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Re: SECURITY.NNOV: Outlook Express address book spoofing
From: "Dan Kaminsky" <dankamin () cisco com>
Date: Tue, 5 Jun 2001 12:59:03 -0700

3.  Now,  if  while  composing  new  message  G1 directly types e-mail
address  g2 () mail com  instead  of  G2, Outlook will compose address as
"g2 () mail com" <b () mail com> and message will be received by B.

What an elegant attack!  Effectively, the software is doing *exactly* what
it's supposed to:  Allow individuals to be mailed according to their chosen
name instead of their direct email address.  But since it's rendering chosen
names in the exact same manner as the fallback direct address, by *choosing*
a name that *appears* to be a fallback address one can choose to be any name
they want to be--and since Outlook Express gives higher precedence to chosen
names than it does to direct emails, the wrong person will be mailed every
time and the user can be none the wiser.

After all, pixel for pixel, *everything* is doing just what it should.

Now, email spoofing has existed for a long time, but hasn't been abused much
since one can only *send* spoofed messages, not receive their replies.  Even
Reply-To manipulation shows up in one way or another...but not this.  This
is totally invisible, and I think even more effective than NNOV noted.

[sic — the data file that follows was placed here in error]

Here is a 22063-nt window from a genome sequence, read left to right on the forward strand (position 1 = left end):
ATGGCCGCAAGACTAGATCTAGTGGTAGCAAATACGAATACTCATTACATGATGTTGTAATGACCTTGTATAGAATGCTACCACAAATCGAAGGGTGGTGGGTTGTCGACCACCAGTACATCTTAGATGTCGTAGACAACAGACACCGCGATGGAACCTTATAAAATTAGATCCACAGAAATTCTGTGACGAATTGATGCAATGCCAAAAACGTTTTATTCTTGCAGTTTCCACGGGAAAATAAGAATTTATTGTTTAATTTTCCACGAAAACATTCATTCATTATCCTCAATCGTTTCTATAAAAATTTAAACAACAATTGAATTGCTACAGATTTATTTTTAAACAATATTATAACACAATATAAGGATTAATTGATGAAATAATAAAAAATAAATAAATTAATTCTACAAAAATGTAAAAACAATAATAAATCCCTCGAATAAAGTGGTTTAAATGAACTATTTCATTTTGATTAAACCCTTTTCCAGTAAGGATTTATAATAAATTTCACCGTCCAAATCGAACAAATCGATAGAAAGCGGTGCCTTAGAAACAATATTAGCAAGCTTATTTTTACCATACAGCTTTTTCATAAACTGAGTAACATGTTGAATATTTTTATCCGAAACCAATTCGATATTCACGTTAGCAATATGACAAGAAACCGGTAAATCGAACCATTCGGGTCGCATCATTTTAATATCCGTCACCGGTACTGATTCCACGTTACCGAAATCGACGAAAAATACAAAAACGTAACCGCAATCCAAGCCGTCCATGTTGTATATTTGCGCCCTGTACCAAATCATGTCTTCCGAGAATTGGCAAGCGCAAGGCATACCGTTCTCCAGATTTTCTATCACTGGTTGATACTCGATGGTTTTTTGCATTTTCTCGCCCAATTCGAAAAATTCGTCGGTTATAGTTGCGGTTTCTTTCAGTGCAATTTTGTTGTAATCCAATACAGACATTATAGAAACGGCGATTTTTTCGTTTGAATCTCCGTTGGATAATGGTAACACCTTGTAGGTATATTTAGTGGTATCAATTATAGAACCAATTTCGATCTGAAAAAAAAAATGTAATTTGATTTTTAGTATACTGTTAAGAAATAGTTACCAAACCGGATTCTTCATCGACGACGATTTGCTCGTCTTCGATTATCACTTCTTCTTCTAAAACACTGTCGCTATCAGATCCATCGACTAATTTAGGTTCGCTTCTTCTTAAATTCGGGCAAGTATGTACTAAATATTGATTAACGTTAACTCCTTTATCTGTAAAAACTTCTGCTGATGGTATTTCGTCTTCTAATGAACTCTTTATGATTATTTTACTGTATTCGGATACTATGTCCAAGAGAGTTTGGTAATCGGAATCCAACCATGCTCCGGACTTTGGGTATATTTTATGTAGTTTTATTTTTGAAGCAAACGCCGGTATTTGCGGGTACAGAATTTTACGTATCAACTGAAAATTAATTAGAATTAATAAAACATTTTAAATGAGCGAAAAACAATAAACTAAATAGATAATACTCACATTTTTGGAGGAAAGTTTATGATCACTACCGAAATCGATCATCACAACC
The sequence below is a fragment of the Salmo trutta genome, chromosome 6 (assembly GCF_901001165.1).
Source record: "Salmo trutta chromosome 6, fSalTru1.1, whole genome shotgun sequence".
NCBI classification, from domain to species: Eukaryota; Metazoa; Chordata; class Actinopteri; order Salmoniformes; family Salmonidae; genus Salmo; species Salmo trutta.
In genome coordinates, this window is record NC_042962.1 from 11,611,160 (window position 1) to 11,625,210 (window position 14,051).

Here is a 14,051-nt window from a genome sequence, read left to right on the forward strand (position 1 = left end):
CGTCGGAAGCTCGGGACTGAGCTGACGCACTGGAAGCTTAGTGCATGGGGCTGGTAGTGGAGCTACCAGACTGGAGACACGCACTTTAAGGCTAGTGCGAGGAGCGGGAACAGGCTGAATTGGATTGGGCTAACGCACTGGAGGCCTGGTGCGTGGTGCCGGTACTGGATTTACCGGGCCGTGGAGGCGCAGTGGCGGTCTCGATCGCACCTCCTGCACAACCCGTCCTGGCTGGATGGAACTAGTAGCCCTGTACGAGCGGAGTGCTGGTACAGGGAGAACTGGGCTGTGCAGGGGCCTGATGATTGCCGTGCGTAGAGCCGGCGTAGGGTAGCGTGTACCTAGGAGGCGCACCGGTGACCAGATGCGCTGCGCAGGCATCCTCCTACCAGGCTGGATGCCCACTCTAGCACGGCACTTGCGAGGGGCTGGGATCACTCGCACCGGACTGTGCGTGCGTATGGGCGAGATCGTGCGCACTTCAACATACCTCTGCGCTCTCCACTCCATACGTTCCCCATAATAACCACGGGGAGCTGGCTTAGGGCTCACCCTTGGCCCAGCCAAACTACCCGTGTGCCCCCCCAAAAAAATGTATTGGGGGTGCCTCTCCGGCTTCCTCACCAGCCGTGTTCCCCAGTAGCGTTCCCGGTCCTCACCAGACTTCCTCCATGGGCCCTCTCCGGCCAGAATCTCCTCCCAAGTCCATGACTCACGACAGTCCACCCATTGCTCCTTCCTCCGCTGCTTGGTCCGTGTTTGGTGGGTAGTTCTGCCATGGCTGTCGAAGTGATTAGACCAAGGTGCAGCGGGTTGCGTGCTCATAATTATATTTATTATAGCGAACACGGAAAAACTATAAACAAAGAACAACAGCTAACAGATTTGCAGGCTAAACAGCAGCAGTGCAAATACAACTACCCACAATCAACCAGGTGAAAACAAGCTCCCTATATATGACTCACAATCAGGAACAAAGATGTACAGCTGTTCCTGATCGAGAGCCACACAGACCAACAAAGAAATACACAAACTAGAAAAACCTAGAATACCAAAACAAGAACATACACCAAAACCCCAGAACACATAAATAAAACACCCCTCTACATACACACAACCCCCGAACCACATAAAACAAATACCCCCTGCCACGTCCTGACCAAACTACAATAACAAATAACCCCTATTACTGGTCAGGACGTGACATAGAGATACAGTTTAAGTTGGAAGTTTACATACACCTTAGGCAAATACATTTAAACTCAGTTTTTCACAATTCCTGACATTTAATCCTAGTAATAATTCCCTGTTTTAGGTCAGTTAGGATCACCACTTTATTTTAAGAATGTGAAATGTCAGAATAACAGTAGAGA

Incidentally, *nothing* prevents messages from being further forwarded once
they've been illicitly received.  This may be one of the more dangerous
methods of executing a man in the middle attack with email alone.

Microsoft is correct that the problem is not a trivial fix:  The problem is
one of user confusion, driven strongly by the fact that the user is being
shown *exactly* what they'd be seeing in a normal, non-attack scenario.
There isn't the case of a bug in the code; this is primarily a design issue.

An immediate design fix would be to use a different coloring and fontfacing
scheme to refer to full names, rather than quoted email addresses from the
address book.  This should self-document decently, since over the course of
sending a number of mails users should learn to associate one character type
with one form of name and the other with the other.  Then, when the attack
hits, people see things "backwards" and some method of investigation can be
made available.  Things get a little sticky if you start trying to
autodetect this attack, because of situations where parts of an email
address are removed(like bob () smtp dobbs com -> bob () dobbs com, for instance),
but I think a decent method could be engineered.

Personally, a tooltip popping over an appropriately drawn chosen name
whenever the mouse was held over it would be both very useful and a decent

*Something*, however, does need to be done.  Autocomplete on address book
names is easily one of the top 1% of features in OE5, and it really depends
on auto-adding on reply(which filters out spam).  IT depts aren't going to
be able to get away with a mass disable of this feature, it simply won't
happen.  (Things like this are moderately common when the bug attacks user
perceptions rather than simply broken code.)

Due to the severity of this issue(yes, someone might eventually hysterically
think it'd be appropriate for an update in a reasonable timeframe, with
backporting to all affected platforms.

Yours Truly,

    Dan Kaminsky, CISSP
    Cisco Systems, Inc.

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